Georgia Makes History With Runoffs Deciding Senate, Biden Agenda
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Georgia voters will determine control of the U.S. Senate in Tuesday’s twin runoff elections amid record-breaking turnout and intense national interest including visits from the outgoing and incoming presidents in the final hours.
The two Georgia runoffs were nationalized campaigns from the start. Fighting for party control of the Senate was huge enough. But against the backdrop of President Donald Trump’s baseless claims of vote fraud and corruption by Georgia elections officials — topped by his extraordinary hour-long phone call demanding that officials “find” enough votes to overturn the presidential election — they also became a test of Trump’s continued hold on the GOP.
The races also will determine President-elect Joe Biden’s power to advance his agenda, as Democrats need victories in both seats to leave the Senate with a 50-50 split, enabling Vice President-elect Kamala Harris to cast tie-breaking votes. If either Republican wins, Biden faces a still-GOP-controlled Senate largely unwilling to back many of his plans to develop a federal response to controlling the coronavirus pandemic, deliver more economic stimulus, or raise taxes on corporations and the wealthy.
First-term Senator and former corporate executive David Perdue, 71, is seeking re-election against Jon Ossoff, 33, a documentary filmmaker who gained national attention in a 2017 special election for an Atlanta-area House seat.
And Senator Kelly Loeffler, 50, the wealthiest member of Congress, is trying to hold on to her seat against a challenge from Raphael Warnock, 51, the senior pastor at Ebenezer Baptist Church in Atlanta, a job previously held by Martin Luther King Jr.
There is a chance a winner will not be determined in either or both races for days, or weeks, as all the mail-in votes and other are counted, and victors are certified.
Democratic wins would mark the first time Georgia elected a Democrat to the Senate in two decades, and if Warnock defeats Loeffler, he would be state’s first African-American U.S. senator.
Before the polls opened Tuesday morning, more than 3 million people had already cast their ballots, a record early-voter turnout for a Georgia runoff. Polls close at 7 p.m. New York time.
The races also smashed Senate-race spending records, together nearing a half-billion dollars spent since the Nov. 3 general election, on top of the $205 million spent before that, according to Rick Dent, a political consultant who tracks campaign spending.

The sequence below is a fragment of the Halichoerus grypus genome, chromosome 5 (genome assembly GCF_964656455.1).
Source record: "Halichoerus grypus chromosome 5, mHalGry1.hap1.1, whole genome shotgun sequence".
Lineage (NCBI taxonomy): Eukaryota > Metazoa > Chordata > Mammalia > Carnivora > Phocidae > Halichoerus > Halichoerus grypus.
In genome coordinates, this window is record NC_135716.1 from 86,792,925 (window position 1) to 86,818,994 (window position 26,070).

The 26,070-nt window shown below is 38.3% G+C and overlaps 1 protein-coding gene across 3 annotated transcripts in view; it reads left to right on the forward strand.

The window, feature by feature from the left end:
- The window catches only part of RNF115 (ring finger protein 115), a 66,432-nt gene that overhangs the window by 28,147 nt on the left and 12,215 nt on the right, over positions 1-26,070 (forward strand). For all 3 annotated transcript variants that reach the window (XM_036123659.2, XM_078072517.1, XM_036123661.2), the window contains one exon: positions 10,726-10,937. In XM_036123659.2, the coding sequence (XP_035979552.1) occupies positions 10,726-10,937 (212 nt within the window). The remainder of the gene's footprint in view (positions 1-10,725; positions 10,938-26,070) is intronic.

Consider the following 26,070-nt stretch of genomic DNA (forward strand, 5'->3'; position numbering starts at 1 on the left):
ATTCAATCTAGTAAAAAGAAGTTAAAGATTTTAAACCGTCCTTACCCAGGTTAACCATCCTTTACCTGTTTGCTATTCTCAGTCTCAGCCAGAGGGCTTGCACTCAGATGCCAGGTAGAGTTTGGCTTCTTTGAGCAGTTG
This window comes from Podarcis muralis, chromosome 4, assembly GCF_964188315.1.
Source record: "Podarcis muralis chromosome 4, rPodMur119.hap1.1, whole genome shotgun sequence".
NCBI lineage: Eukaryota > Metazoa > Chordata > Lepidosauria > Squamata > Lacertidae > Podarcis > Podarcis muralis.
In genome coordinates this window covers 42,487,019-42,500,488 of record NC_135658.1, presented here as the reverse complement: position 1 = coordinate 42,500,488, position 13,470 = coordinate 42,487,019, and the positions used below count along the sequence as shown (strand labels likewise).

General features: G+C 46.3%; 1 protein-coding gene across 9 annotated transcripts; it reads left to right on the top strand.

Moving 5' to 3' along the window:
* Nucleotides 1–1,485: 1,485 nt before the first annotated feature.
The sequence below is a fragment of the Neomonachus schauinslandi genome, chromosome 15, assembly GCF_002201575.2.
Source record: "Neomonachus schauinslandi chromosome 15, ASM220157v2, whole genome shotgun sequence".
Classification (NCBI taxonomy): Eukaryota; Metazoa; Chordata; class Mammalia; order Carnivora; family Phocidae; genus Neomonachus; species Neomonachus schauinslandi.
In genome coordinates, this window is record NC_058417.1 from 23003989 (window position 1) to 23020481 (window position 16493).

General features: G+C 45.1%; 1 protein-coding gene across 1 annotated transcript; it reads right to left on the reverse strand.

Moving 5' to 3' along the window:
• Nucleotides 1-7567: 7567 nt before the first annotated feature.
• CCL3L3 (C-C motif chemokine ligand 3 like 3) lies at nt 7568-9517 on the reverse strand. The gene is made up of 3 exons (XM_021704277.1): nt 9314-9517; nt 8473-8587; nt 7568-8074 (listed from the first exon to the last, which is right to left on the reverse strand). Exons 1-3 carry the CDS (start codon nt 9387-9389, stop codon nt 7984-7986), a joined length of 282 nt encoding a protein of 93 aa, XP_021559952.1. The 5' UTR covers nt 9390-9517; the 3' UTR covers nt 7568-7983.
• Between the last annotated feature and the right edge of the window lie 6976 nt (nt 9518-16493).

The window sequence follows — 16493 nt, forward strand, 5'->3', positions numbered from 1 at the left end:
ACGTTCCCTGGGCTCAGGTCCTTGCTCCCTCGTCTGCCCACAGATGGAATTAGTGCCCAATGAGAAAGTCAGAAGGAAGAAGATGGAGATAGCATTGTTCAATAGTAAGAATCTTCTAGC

“I don’t remember a time when control of Congress hinged on two elections in one state,” said Kerwin Swint, a political scientist at Kennesaw State University, of the high stakes.
Perdue and Loeffler, and Ossoff and Warnock, essentially ran as party tickets in their unprecedented all-or-nothing runoff, with good reason. History suggested they would be joined at the hip in the eyes of voters, anyhow.
There have been just 56 instances where both of a state’s senate seats were on the ballot in the same election since voters began choosing their senators in 1914, said Eric Ostermeier, a research fellow at the Center for the Study of Politics and Governance at the University of Minnesota’s Humphrey School of Public Affairs.
The outcomes have split by party only eight times, the last time in South Carolina 54 years ago, Ostermeier said.
In almost every way, Perdue’s and Loeffler’s calculations were to stick tightly to the president, or at least not alienate Trump voters and the party’s base. The duo both called for Georgia Secretary of State Brad Raffensperger to resign after he dismissed Trump’s allegations of voter fraud, and both have backed the effort in the Senate to challenge the election results when Congress certifies the November election on Wednesday.
Both Republican senators describe their foes as “dangerously radical” and warned Ossoff and Warnock would hand over power in Washington to “socialists” like Bernie Sanders and Alexandria Ocasio-Cortez.
Ossoff and Warnock depicted their wealthy Republican opponents as out-of-touch multimillionaires. Loeffler’s husband, Jeffrey Sprecher, recently became abillionaire and is the chief executive officer of Intercontinental Exchange, the parent company of the New York Stock Exchange. Loeffler co-owns the Atlanta Dreams WNBA team and some players have campaigned against her.
They both accused Perdue and Warnock of using their offices for questionable stock transactions to cash in on the Covid-19 crisis, although investigations found no wrongdoing. And during the battle in Washington over a Covid-relief package, both accused the senators of not wanting to help out-of-work Georgians.
Early voting data showed a possible Democratic advantage heading into Tuesday, including a larger percentage of Black voters than there were in the general election. Stacey Abrams, Georgia’s political star and former Democratic gubernatorial candidate, played a leading role in getting voters to the polls. Georgia Republicans tend, however, to vote in person on Election Day.
Andra Gillespie, a political scientist at Emory University, said some Black voters came to view Loeffler as using a “type of racially charged” language in some of her attacks on Warnock, a Black pastor. State Representative Roger Bruce, interviewed last week at one of a several church parking-lot rallies held for Warnock, agreed that Blacks were being motivated by what some consider “big time” racial overtones in the rhetoric on the other side.
That uncertainty over the impact of the Black vote contributed to the drama on Tuesday.
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